Ben,I get the sense that you have a very idiosyncratic standard of what counts as a "coherent argument". I also don't really see what Pickstock's "story" says that is accurate to the actual world... so this is probably a differend, but it's always fun to talk to an ideologue.
APS=Are you calling Ben an idealogue?
I don't believe you're being honest APS, just looking for an excuse for an attack in place of any coherent argument which, on the evidence of what I've read of you, you're not bright enough to offer. What bothers me is that it's an attack on the first thousand years of Christianity as what you're finding unrealistic ('ideologue') in Pickstock is nothing less than the faith of the Church in the past and for many millions of us today too. Blog posts do facilitate smug, cliched, triteness - "Nostalgic Much?", and name calling, "ideologue" - in place of argument, but they need not. You could offer actual critique, I could learn something from you and have benefitted from conversation. But uncharitably you've foreclosed on this possibility and so now I'm just annoyed and won't post again and you, after reading this, will be annoyed although, I assume, will. We could benefit from your posts though if you were charitable enough to offer arguments in future. I suppose what I'm trying to say, and stumbling over my words while trying, is - you don't have to be an arsehole.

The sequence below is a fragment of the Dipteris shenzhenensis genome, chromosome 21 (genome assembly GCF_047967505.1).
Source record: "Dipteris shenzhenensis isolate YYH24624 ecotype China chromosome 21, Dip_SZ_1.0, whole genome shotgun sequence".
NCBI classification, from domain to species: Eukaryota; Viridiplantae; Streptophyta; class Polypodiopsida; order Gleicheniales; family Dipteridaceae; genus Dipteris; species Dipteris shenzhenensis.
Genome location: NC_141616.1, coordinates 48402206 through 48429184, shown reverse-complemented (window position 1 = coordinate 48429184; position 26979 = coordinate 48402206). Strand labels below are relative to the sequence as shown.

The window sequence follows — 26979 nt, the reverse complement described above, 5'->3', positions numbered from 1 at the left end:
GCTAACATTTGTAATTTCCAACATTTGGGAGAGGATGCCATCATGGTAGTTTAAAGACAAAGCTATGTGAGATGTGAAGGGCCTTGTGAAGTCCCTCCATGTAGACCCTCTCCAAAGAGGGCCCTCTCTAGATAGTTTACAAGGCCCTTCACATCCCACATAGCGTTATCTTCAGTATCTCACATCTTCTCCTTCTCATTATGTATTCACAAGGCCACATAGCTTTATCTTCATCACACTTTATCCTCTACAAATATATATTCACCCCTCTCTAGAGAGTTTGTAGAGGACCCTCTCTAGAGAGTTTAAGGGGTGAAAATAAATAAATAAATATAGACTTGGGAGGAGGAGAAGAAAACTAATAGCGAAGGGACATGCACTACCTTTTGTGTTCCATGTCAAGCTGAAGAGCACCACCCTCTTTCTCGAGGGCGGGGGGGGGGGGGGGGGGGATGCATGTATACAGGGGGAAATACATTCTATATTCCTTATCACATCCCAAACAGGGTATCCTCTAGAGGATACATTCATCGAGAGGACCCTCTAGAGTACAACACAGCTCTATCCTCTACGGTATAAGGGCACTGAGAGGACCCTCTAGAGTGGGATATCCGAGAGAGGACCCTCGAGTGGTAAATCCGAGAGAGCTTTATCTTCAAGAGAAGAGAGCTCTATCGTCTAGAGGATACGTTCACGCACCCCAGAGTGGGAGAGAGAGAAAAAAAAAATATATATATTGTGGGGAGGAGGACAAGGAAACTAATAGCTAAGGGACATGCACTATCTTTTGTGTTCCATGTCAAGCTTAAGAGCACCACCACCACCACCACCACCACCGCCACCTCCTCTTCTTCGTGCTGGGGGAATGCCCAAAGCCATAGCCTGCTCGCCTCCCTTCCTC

"I don't believe you're being honest APS, just looking for an excuse for an attack in place of any coherent argument which, on the evidence of what I've read of you, you're not bright enough to offer... I suppose what I'm trying to say, and stumbling over my words while trying, is - you don't have to be an arsehole."I've been in these sorts of things that go round and round, while both sides demand the other provide an argument. It's usually pointless and, based on the evidence, I very much doubt you're interested in anything other than assumed correctness of what you already believe. So, let's just leave it there.